Before the season started, I posted “45 wins won’t be a layup” where I stated “… I believe there are a few keys IF the Raptors are to get somewhere in the 45 win range – which would likely place them in the 4 to 6 spot in the East.“ This update checks in at the All-Star break and reviews the Raptors’ progress. So far, so good. We’re 6 games above .500 and 5th in the East. It’s been an up and down season, but I’ll take it. Hopefully, our momentum in the last two months will continue to give confidence to this ball club. Christopher Wesson Bosh has been a monster and obviously the key reason why we’re winning. But there are other factors.

Defence – in the pre-season update I thought we needed to reduce the opponent’s FG percentage by 1% from last year. Doesn’t sound like much, but over the last few years, holding your opponent’s FG to 45.5% or better generally translated into 45 or more wins. See for further details. Overall, our defence has been weak to say the least. But the Raptors have had their moments – and when they bring it on D, the results are telling.

In Toronto’s wins this season, the Raptors held its opponents to a 42.4% FG% (uncannily close to last year’s 42.3% figure) while losses, on average, were due to 51.1% FG% (vs 49.3% last season) shooting by its opponents. That’s a huge difference.

So is that “magic” number of 45.5% still reliable? It seems so:

Andrea Bargnani stepping up – We pitched in our original post that Andrea Bargnani needs to “become” Brad Miller. Miller’s not flashy, but can shoot the 3 ball, bang for rebounds, and is a great distributor for a big man. Isn’t this (and more) exactly what we need from Bargs? We largely did this update in our post “A Better Bargnani”. As per that post, we pointed out the improvement in many areas of Andrea’s game – and the one glaring weakness: he’s still a ball stopper.

Other winning factors

Amir Johnson the role player – Amir is fourth in the league in BOTH on/off court Defensive Rating and Offensive Rebounding rate. That is, he’s had a huge impact for the Raptors in two of their weaker areas. He is right there among other defensive specialists, including Dampier, Horford, Varejao, Andersen, Garnett, Artest, Wallace, Lowry, Bryant and Howard who are all in the top 20.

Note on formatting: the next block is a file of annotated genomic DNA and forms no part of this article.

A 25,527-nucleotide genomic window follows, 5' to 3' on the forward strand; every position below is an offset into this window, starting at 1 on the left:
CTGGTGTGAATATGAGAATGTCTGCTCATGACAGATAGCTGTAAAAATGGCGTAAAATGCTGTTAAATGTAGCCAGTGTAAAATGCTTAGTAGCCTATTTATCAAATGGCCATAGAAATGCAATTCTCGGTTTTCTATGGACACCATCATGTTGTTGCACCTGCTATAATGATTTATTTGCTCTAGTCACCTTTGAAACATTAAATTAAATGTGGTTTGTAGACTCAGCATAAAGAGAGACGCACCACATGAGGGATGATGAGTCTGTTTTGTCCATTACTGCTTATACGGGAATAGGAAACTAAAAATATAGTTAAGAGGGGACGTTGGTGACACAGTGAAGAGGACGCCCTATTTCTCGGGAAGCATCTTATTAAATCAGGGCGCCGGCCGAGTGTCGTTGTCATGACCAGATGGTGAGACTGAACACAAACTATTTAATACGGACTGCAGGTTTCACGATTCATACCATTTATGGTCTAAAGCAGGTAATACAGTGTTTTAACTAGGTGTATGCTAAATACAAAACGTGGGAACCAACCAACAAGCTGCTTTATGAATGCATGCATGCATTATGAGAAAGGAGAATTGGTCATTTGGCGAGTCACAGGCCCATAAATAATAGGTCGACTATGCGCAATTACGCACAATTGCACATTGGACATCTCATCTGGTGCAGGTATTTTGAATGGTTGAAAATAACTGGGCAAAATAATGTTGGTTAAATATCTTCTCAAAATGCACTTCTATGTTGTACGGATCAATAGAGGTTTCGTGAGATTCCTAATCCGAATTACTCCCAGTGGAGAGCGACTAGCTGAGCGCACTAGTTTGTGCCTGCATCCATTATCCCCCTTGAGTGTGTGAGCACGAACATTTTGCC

Rebounding differential has also be a key metric in wins – yet another reason to keep Amir at his 17 minutes per game or more.

And yes the foul machine (6.8 per 36 minutes!) needs to address this issue. However, if the fouls are a result of help defence or battling for rebounds, I’m fine. He needs to clean it up though; there are some nights where we may need extra minutes from him. He knows his role and does it well. His shot selection (largely put backs) have resulted in an impressive 67% FG% in the last month.

Recent improved D (and from three) by the wings – Both Sonny Weems and Antoine Wright have helped address our weakness at the backup wing positions. I pitched for Sonny’s minutes here over Wright. The backup wings (add Belinelli to this group) have been quite inconsistent all year. However, in the last month, Wright has turned it on – hopefully this version of Wright carries through to season’s end. When I spoke with harassed Triano in the airport late last week, he said Wright was fighting through injuries early in the year and has been healthy and very dedicated over the last bit. I would still like to see Weems get his minutes and thus Belinelli would move down the bench. Here’s Wright’s 180 degree turn – by the numbers:


Source: data from basketball-reference.com

In my original post, I submitted “45 wins will be anything but a ‘layup’”. The Raptors are tracking a bit better than my original expectations, but the schedule gets a bit tougher in the remaining 30 games. Predicting it game by game, I believe 15-15 is reasonable to end the season at 44 wins. Not bad. Continuing to improve on D will be the primary factor in determining if the Raptors are ultimately more successful than that.

facebooktwittergoogle_plustumblrmail